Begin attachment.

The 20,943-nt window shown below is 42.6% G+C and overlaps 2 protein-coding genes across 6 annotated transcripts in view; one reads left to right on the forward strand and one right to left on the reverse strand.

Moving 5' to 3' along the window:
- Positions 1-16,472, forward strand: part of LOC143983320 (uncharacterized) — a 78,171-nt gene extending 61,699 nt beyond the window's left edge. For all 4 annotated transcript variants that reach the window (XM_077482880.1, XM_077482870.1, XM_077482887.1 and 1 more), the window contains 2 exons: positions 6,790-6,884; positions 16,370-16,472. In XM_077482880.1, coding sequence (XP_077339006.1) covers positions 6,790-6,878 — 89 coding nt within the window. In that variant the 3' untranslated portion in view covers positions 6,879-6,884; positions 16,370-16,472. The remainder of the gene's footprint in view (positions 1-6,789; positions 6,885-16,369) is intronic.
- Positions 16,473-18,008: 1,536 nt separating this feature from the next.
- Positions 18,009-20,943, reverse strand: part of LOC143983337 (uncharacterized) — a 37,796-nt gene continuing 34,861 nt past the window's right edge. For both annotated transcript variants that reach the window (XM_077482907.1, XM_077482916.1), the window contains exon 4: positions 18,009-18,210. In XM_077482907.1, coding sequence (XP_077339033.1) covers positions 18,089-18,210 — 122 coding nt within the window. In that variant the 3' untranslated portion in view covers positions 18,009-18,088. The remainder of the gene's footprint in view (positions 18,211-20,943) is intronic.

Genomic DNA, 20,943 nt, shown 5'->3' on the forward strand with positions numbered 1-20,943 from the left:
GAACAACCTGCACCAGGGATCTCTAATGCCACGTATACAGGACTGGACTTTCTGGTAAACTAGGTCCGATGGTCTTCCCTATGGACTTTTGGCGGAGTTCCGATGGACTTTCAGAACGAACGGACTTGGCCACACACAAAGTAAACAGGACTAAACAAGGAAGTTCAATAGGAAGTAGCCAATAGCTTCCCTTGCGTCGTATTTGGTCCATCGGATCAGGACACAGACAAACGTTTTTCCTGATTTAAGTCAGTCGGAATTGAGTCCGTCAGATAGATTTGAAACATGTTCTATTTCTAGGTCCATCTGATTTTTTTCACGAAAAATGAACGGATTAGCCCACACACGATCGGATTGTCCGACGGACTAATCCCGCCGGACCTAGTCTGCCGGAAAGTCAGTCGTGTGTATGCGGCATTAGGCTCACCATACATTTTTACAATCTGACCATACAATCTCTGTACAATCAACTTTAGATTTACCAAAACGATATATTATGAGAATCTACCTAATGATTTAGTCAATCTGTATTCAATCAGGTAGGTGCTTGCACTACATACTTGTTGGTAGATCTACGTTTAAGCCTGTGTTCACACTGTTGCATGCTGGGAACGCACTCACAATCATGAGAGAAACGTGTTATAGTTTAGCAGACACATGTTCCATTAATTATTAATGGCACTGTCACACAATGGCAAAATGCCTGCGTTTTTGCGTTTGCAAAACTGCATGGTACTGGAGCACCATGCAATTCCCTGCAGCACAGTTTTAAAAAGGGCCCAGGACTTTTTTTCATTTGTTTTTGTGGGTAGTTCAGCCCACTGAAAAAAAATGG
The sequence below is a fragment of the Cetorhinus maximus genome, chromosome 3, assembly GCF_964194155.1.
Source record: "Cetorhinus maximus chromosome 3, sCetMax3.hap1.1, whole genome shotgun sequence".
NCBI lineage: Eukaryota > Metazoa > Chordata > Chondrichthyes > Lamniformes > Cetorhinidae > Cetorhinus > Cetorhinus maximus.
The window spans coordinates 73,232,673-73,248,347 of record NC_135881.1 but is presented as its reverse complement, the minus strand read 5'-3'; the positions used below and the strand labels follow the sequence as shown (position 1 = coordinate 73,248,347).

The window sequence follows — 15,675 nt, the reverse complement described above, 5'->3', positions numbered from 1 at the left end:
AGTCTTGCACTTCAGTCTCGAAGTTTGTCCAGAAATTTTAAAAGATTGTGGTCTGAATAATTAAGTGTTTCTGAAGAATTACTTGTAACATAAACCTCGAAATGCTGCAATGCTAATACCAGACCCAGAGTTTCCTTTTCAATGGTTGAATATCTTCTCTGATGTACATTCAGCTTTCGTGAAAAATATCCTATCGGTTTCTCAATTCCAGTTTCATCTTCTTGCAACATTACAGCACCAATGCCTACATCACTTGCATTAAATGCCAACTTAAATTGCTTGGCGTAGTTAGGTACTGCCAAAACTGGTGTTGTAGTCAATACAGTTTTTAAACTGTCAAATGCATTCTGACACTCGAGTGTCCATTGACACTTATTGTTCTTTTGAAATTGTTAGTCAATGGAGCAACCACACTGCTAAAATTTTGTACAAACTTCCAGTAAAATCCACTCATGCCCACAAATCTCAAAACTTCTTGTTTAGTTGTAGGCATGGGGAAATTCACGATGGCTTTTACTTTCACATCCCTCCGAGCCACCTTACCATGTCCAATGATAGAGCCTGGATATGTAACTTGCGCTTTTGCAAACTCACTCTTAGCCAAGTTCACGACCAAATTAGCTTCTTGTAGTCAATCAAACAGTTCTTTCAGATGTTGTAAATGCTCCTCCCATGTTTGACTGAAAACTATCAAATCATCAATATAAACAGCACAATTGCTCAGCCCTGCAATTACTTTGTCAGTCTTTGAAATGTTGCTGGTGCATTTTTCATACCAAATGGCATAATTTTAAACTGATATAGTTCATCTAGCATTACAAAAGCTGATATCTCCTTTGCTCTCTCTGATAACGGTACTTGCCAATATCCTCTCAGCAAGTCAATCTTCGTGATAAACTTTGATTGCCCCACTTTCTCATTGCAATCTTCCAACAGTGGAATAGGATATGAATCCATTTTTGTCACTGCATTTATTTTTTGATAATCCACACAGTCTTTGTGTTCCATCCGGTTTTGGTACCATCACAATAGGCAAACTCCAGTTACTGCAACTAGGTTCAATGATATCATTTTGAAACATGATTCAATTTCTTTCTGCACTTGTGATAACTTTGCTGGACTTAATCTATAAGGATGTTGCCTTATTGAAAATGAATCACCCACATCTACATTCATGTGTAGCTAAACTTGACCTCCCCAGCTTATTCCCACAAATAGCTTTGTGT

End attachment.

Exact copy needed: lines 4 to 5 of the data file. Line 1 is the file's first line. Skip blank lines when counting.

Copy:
- Positions 16,473-18,008: 1,536 nt separating this feature from the next.
- Positions 18,009-20,943, reverse strand: part of LOC143983337 (uncharacterized) — a 37,796-nt gene continuing 34,861 nt past the window's right edge. For both annotated transcript variants that reach the window (XM_077482907.1, XM_077482916.1), the window contains exon 4: positions 18,009-18,210. In XM_077482907.1, coding sequence (XP_077339033.1) covers positions 18,089-18,210 — 122 coding nt within the window. In that variant the 3' untranslated portion in view covers positions 18,009-18,088. The remainder of the gene's footprint in view (positions 18,211-20,943) is intronic.